This is just a review of the improvements made in the Remastered version of The Last Of Us. For a review of the story check our review of the PS3 version of the game can be found here.
When The Last Of Us launched on the PS3, not only did it become almost everyone who’s played it ‘Game of the Year’ but the game of the generation. Some people may have been sceptical when the Remastered version of the game was announced less than a year later but The Last Of Us Remastered is one of the PS4 games currently available that’s still a contender for ‘Game of the Year’ yet again.
There isn’t anything that I can say about the game’s story that hasn’t been said before more eloquently than I could manage; Joel and Ellie’s journey is one of the best available in any format, replaying the game just proves to me that there is no need for a film version, its hard to image any version better than this. Troy Baker and Ashley Johnson’s performances as Joel and Ellie are perfect and will have you rooting for this pair, just watch out for Ellie’s terrible jokes.
The PlayStation 3 version of the game was one of the best looking game of the last generation but the Remastered version takes it one step further. The game runs amazingly well at 1080p and 60 frames per second with no visual drops.
I did come across a couple of glitches early on my play through including floors not popping in when entering a building and a conversation with Tess which seemed to be playing too fast but these were few and far between and dropped off as the game went on. Hopefully future updates will be able to fix these few technical issues.
Being able to switch between locked at 30 fps and uncapped shows of why 60 fps is becoming the industry standard. When playing uncapped the game ran incredibly smoothly while the 30 frame lock lead to visual jars when swinging the camera around. While it was a nice little touch to play around with I will definitely be leaving it on uncapped in future play throughs.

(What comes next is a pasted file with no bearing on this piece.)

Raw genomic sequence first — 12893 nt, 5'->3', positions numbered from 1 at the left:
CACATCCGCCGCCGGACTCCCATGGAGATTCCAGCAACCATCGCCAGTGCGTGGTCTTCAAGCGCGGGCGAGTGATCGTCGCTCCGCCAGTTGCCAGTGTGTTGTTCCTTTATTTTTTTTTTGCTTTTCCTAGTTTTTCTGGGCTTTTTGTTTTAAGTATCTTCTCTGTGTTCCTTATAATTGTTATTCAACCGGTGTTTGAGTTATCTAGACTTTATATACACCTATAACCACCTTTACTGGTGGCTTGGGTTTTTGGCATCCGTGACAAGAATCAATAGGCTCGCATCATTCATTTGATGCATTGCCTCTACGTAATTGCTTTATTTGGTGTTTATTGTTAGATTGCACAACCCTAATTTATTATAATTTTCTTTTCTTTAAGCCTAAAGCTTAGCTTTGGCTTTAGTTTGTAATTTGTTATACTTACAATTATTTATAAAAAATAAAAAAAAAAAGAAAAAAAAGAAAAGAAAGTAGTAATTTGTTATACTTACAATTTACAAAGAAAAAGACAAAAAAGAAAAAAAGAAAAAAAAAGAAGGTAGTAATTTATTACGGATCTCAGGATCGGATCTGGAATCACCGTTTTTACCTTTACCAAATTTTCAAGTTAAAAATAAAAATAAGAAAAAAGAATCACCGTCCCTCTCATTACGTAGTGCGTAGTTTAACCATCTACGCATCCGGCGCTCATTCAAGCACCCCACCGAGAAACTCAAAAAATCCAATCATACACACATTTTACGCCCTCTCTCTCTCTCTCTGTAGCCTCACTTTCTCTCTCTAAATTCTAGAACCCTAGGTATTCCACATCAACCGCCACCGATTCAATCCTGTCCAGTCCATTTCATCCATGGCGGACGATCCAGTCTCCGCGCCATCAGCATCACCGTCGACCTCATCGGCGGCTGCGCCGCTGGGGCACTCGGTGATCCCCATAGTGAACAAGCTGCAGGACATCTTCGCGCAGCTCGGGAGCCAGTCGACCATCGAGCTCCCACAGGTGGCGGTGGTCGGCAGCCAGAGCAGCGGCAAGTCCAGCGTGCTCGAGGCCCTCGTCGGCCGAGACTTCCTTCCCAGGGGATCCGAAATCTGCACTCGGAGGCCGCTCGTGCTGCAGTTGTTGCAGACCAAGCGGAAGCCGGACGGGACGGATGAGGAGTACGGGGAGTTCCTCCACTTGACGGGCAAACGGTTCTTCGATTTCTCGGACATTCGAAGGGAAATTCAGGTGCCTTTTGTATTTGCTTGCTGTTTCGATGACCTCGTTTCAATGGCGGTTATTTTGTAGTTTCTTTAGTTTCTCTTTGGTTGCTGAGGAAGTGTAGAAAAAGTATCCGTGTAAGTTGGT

The Last Of Us Remastered makes use of the Dualshock 4’s improved triggers by using them to aim, fire and reload. A nice little touch is the ability to switch back to the original PlayStation 3 configurations of L1 and R1.
Naughty Dog have also jumped on the screen shot bandwagon with the Photo Mode first found in inFamous: Second Son, which has been bound to L3. Players will easily be able to show of the beautiful surroundings they come across with out HUD. For players that really want to punish themselves they can also turn off the incredibly useful listening mode. The Remastered version of the game comes with all the major DLC packs that were available for the PS3 version of the game including the brilliant, Left Behind DLC.
Multiplayer runs better than ever with the smoother frame rate and is one of the best “tagged on” multiplayers available. Naughty Dog have said they will continue to supporting The Last Of Us Multiplayer through DLC although no more single player content is on its way.
The new Grounded difficulty will keep single players happy for a long time and anyone who manages to earn the “Grounded Mode Plus” will have my respect. The Last Of Us has made an impressive leap from the PlayStation 3 and is, in my opinion, a must-have game for all PlayStation 4 owners.
The Last Of Us Remastered should get PlayStation 4 owners excited for what Naughty Dog will be able to do with Uncharted 4: Theif’s End. If Naughty Dog can do the same great job with the first three Uncharted game you should look forward to a Remastered version of them.
There are very few games I would consider giving full marks to but The Last Of Us and The Last Of Us Remastered are at the top of that list. If you have a PlayStation 4 and haven’t experienced this journey you should definitely get this game. If you played it on the PlayStation 3, you should get it just to play it through once again.
The Last Of Us is available on the PlayStation 3 and the Remastered version is now available on the PlayStation 4.
This review is based on a copy of the game provided to us by Sony.